Re: Reconsidering Gartner's Cycle of Hype
Seth Godin did a brief blog post about the Hype Cycle today. His take...
...most of the things we now take for granted (cell phones, tweeting, insulated windows, email) didn't follow this curve at all.
In fact, just about every innovation I know of has to make it through the wilderness before it gets anywhere close to a hype cycle.
On the surface, he makes a good case, I'm not sure that ultrasonic toothbrushes ever went through a hype cycle. On the other hand, satellite phones might have been hyped. Read Jim Cramer's 1999 experience with one here - very funny!
However, I'm liking the book Mastering the Hype Cycle: How to Choose the Right Innovation at the Right Time.
An innovation rarely delivers on its promise when people are most excited about it.
I do recall businesses that were set up to finance cell phone purchases that didn't last very long, very poor coverage, and shoebox sized phones that were very expensive.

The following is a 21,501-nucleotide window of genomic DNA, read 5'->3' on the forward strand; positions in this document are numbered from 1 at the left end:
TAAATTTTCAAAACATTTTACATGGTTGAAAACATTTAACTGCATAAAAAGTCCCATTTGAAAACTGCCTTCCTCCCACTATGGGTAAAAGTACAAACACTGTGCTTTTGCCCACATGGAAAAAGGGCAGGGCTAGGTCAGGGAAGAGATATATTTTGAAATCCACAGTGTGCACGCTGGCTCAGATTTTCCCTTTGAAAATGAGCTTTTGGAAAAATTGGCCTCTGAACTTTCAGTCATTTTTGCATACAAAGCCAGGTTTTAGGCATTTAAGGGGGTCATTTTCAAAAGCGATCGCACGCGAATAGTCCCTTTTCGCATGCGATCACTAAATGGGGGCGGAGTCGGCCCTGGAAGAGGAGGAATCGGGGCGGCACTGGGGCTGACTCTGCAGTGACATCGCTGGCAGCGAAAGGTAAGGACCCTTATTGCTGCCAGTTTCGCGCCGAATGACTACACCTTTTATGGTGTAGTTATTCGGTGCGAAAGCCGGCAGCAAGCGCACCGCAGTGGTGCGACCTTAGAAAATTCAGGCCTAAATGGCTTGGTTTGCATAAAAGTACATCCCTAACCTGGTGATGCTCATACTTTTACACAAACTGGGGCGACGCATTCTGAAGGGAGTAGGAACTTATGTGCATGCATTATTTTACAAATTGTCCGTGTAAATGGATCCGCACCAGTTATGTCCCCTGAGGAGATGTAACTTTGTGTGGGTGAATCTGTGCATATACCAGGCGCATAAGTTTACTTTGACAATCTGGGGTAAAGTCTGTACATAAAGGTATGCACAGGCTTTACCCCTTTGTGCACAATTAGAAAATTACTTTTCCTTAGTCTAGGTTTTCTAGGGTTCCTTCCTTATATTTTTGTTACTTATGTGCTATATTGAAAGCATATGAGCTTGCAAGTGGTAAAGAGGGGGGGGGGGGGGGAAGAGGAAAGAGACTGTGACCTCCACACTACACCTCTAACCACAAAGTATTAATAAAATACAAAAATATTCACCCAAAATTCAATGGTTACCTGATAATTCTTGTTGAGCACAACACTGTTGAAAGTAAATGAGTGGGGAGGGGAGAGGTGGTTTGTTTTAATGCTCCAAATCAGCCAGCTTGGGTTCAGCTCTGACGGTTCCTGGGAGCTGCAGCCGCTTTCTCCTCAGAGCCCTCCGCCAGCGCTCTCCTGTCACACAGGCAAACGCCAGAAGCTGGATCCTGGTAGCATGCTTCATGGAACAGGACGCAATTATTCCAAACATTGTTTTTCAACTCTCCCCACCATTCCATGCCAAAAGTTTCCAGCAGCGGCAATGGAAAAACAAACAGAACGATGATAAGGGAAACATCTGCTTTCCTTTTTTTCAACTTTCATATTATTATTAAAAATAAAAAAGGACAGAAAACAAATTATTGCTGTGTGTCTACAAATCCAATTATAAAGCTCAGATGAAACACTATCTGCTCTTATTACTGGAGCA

Mastering the Hype Cycle has a section entitled Reality: The Long Slow Road to Value which appears to overlap Godin's "wilderness".
Many innovations are still hyped. Businesses struggle to kick start and accelerate the adoption curve. Most businesses want faster.
Other innovations do manage to spread on their own without the benefit of excessive hype. I'm thinking apps. I'm often delighted by them, they change my life for the better and I am not sold them. My downside risk is usually just a few minutes of my time.
One thing I do know is that hype is alive and well on the TSX Venture exchange and you won't regret having some knowledge about hype and promotion if you invest there.
I'm re-reconsidering the Hype Cycle but I'll finish reading the book - it is useful to me.